Unlocking the Hidden Profits in Your Service Department14 Mar, 2003 By: J.J. Morrison imageSource
Unlocking the Hidden Profits in Your Service Department
How would you like
to find a locked treasure chest full of profit right in your own dealership?
Service departments, if designed and managed properly, can be an unbelievable
source of new revenue.
In order to unlock
the full potential for a service department to generate profit for the company,
it needs to be restructured around three key concepts. These keys are: research
by the dispatchers, training of technicians, and a compensation program for the
Research by the
Most dispatchers only take the complaint and send out a service technician. They
do not even take a meter reading number when a service call is placed. This is
like closing the gate after the horse is out of the pasture.
The proper procedure
should be to take down the information concerning the problem and get a meter
reading number. Now, before the call is dispatched, the dispatcher should go
through a 16-point research checklist looking for profits. When the dispatcher
does the research, they will find hidden profits.
For example, a copy
quality call comes in on a chargeable (time and materials) account and the meter
reading number is 125,000. Point number one on the dispatcher's checklist is to
always check the drum meter reading expiration number, (DMRXN). If the drum went
into the machine at 50,000 copies and is good for 50,000 copies, then the DMRXN
is 100,000. The call she just took has identified that the customer is 25,000
copies over the manufacturer's drum replacement number. The customer needs a new
drum…not just service for copy quality. There's one untapped profit. Now the
dispatcher should continue looking for missed profits by completing the rest of
the research process.
You may be saying to
yourself, "most of my customers are on a maintenance agreement (MA) and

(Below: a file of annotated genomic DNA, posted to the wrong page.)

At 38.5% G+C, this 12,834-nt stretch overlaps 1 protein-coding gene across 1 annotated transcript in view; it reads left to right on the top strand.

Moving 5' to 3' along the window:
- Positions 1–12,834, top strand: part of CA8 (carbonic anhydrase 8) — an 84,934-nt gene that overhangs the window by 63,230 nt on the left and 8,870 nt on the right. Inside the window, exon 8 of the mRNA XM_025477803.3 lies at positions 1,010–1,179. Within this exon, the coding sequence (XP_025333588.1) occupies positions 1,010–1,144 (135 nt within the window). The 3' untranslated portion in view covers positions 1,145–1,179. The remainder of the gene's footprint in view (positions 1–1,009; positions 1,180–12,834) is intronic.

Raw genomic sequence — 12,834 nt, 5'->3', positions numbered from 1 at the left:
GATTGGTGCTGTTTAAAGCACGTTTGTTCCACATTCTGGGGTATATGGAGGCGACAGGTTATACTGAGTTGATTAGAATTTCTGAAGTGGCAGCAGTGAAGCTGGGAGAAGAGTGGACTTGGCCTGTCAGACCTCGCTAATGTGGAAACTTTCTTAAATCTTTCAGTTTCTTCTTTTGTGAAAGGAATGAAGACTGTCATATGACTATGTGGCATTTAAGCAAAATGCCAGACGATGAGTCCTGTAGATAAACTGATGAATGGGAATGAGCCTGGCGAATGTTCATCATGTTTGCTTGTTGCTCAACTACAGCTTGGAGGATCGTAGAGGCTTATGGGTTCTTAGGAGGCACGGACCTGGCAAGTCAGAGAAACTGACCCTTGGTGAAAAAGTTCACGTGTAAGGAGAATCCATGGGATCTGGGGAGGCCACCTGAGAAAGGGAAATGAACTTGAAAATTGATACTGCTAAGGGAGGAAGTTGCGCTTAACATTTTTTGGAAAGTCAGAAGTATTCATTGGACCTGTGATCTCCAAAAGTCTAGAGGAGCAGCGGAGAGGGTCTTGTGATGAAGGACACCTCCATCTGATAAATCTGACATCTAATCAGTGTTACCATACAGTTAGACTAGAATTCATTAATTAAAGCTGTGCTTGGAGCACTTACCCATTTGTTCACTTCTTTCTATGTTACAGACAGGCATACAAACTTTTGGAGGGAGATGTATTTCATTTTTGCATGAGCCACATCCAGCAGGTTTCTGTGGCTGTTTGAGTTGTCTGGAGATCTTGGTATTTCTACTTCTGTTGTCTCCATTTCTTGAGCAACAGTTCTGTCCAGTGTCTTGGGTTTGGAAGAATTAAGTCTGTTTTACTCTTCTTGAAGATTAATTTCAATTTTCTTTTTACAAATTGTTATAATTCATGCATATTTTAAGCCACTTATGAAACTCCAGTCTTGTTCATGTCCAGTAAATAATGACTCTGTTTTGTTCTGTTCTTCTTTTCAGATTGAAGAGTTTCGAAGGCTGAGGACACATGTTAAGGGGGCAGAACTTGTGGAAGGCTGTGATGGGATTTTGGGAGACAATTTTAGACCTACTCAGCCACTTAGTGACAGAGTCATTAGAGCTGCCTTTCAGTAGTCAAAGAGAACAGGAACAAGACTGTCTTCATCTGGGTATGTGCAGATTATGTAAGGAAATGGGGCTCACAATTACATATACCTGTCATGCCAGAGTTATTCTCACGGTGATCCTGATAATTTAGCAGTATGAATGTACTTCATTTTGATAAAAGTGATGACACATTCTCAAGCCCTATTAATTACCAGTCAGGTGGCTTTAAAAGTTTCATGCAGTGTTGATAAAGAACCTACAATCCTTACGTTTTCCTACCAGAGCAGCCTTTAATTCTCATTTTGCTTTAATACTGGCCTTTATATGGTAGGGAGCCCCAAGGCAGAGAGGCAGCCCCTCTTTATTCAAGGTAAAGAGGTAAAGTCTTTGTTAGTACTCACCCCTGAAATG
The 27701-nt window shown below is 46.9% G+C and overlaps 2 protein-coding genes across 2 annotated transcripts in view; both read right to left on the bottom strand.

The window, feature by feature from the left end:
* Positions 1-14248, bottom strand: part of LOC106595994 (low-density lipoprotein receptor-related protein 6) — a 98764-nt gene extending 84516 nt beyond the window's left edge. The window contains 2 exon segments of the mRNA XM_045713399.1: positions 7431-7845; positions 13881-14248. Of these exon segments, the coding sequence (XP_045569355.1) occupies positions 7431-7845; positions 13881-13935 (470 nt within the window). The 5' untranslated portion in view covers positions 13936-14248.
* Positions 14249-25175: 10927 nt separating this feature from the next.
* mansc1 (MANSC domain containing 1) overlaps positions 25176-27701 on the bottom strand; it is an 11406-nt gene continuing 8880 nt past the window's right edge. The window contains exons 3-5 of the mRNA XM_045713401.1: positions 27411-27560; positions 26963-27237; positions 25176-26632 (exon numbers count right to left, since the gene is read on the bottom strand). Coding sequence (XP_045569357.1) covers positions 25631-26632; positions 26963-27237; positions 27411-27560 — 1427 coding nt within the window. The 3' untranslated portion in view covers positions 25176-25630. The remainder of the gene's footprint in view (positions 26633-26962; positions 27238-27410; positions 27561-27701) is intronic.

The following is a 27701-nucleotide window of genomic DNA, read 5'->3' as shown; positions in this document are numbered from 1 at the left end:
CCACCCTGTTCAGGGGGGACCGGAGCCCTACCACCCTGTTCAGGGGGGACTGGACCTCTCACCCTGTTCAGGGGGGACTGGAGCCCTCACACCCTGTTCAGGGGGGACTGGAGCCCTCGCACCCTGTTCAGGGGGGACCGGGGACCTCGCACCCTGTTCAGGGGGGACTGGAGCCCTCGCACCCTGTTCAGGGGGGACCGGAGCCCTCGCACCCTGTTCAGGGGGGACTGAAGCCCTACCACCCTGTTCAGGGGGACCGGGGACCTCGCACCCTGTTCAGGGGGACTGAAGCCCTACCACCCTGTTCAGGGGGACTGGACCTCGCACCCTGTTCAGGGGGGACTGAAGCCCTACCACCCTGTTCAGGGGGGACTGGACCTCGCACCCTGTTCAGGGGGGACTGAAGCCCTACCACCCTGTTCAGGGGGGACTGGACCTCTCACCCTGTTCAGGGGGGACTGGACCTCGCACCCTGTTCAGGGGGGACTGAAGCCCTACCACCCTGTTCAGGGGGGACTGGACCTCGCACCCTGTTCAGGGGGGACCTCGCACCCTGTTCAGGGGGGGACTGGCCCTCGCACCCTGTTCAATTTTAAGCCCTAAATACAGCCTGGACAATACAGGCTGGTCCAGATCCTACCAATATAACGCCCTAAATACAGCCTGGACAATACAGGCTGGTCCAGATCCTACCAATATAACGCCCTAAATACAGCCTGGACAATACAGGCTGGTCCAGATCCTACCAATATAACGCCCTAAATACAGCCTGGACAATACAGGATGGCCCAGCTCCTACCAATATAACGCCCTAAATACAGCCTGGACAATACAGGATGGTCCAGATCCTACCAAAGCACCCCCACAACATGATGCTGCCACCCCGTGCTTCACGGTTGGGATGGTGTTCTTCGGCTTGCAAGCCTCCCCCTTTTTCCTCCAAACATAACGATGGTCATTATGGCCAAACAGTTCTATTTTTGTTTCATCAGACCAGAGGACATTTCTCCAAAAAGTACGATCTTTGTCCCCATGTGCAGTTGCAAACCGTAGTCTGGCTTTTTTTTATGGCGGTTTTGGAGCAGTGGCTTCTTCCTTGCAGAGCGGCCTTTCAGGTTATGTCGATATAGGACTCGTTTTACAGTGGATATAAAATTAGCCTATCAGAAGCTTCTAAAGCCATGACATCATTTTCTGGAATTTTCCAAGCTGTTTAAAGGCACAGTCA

drums are included." If that's what you're thinking, you have missed the
point. Approximately 20 percent of your accounts are on time and materials, and
you are not getting all the profits that you can. Besides, there is a checklist
that is a major moneymaker for MA customers as well. What matters is to
understand that research is the first crucial key toward having an unbelievably
profitable service department.
Given new tools and insights, technicians are taught how to use the research
provided by the dispatcher. To continue with our previous example, the
dispatcher tells the technician, "this is a copy quality call and he is
25,000 over the drum replacement number." Now, with proper training, the
technician walks in, installs a new drum, and thus does the job right the first
If the customer does
not want the part that is needed, a new tool, the liability waiver (December
2002 imageSource feature) is taken out for the customer to sign. A liability
waiver is worded to the effect of, "I hereby understand the ramifications
of not performing factory specified service on my machine, and it may void my
…" The customer will seldom sign the waiver as it places the
responsibility for problems on them. Rather, they let the technician install the
billable parts that are needed. The technician does not have to "sell"
anything and yet billable parts are being "sold" which means more
profits for your company.
philosophy must be applied to the service technicians. Don't just ask the
technicians to run in and do the job as fast as they can and get to the next
call. Rather, they need to be trained to take the time to thoroughly examine the
machine. If it needs a transport roller, chances are it needs a transport roller
kit. Is the machine over 3.5 years old? Does the machine really need a complete
overhaul or is it a candidate for replacement? Overhauls usually net an average
of $1000 profit; replacing a machine for an existing customer is an easy sale.
Proper training of the technical staff is the key to get the customer to do what
really needs to be done.
So the question is: How can you motivate a dispatcher to do this research and
get the "non-selling" technicians to want to find hidden profits? The
answer is the third key - Pay them! People work their pay programs. It's that
simple. A compensation program must be put into place that is fair and equitable
to all service department personnel. Making a comp program where one individual
gets paid when they sell something or turn in a lead or has less callbacks is
totally wrong! Your sales manager gets an override on the sales department, why
doesn't your service manager get an override on the service revenues?
A properly designed
compensation program can cost the company nothing and has three major
advantages. First, it will make your technicians the highest paid in the area,
virtually stopping the expensive problem of personnel turnover. Second, when the
service department employees realize that they can "out-produce" just
about anyone, there is a great sense of pride and enthusiasm in their work.
Lastly, and of primary benefit and concern to the owner, the compensation
program makes the goal of the service department personnel the same as that of
the business owner: TO MAKE MORE MONEY.